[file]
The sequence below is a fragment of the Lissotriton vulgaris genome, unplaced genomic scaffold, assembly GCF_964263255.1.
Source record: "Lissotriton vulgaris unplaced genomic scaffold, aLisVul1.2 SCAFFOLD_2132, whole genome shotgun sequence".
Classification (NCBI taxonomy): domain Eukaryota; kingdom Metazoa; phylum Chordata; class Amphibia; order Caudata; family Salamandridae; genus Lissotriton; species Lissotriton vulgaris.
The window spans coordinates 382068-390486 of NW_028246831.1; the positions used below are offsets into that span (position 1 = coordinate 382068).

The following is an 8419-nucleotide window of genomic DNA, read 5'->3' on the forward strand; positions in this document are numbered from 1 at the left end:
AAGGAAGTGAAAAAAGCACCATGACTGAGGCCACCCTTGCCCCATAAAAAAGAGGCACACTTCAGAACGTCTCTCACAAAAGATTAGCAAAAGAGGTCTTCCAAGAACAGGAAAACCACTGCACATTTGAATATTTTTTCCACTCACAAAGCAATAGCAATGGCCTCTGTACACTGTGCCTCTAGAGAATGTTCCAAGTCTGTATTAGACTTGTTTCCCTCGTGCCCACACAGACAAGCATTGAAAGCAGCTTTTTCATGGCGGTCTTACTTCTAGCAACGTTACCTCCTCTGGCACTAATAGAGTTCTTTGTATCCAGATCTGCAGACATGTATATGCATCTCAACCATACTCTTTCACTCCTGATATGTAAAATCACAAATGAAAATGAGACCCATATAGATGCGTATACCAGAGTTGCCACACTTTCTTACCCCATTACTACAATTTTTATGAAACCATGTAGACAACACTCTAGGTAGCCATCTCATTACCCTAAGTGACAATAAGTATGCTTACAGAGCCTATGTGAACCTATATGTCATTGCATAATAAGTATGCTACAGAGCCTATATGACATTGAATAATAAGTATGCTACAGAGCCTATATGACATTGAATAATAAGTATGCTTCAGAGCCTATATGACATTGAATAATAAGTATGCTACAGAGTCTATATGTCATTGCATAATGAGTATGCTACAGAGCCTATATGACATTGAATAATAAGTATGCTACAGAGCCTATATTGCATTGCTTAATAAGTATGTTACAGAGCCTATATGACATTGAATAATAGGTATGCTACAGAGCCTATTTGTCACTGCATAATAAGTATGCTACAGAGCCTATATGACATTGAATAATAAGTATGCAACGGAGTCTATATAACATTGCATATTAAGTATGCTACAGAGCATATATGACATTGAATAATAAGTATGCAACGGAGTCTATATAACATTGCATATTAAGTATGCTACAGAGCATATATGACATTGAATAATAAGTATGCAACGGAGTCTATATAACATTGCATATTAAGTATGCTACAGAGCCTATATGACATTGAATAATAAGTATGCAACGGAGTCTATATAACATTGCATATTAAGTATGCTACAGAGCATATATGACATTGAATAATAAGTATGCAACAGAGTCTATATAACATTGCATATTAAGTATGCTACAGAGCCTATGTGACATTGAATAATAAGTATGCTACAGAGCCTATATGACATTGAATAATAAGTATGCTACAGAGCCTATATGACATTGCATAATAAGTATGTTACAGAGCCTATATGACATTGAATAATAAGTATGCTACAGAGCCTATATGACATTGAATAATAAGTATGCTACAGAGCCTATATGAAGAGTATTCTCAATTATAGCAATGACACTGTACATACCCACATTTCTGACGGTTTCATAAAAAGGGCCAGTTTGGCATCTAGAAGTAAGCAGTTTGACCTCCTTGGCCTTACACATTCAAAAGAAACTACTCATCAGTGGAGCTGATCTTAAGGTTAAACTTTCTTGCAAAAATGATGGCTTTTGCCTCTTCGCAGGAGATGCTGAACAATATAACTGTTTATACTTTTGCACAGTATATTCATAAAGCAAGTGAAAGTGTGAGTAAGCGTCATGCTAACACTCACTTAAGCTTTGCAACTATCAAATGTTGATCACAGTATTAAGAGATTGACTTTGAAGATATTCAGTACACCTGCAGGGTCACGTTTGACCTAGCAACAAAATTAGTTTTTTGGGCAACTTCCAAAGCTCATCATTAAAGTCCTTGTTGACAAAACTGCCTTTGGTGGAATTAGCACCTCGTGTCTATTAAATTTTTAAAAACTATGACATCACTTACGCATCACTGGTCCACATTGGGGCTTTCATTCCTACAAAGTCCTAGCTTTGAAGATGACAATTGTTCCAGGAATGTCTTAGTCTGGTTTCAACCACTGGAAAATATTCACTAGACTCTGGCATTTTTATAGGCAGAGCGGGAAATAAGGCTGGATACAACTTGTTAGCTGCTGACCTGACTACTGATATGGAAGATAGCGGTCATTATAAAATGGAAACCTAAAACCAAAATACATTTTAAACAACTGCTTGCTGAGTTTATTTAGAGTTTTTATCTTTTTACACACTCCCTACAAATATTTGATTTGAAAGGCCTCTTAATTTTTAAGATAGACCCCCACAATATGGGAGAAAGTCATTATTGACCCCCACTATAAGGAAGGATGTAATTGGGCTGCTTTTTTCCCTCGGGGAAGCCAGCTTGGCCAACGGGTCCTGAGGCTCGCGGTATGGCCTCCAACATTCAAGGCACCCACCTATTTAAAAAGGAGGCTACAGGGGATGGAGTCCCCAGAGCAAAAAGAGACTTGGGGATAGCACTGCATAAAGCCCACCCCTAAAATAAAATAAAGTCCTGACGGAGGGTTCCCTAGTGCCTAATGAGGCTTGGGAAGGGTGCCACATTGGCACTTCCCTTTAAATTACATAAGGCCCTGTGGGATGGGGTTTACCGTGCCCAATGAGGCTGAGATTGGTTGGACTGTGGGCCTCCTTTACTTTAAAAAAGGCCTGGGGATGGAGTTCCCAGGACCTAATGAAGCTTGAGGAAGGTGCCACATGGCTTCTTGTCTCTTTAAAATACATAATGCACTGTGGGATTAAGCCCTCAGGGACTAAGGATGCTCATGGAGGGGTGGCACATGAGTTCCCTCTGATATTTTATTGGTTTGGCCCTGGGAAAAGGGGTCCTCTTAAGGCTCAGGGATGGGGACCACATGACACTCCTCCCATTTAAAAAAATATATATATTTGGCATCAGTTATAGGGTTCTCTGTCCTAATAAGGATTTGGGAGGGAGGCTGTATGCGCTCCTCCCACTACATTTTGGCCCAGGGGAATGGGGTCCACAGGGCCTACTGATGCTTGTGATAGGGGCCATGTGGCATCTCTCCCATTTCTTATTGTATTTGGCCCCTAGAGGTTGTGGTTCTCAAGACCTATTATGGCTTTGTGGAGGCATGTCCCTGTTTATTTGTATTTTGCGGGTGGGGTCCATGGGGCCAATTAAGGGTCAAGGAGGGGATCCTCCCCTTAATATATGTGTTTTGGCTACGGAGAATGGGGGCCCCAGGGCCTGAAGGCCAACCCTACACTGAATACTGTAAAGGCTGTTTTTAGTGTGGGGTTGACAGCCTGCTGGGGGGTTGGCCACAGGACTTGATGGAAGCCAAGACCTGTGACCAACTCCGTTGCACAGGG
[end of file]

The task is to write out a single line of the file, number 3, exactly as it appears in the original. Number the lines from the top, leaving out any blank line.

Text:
Classification (NCBI taxonomy): domain Eukaryota; kingdom Metazoa; phylum Chordata; class Amphibia; order Caudata; family Salamandridae; genus Lissotriton; species Lissotriton vulgaris.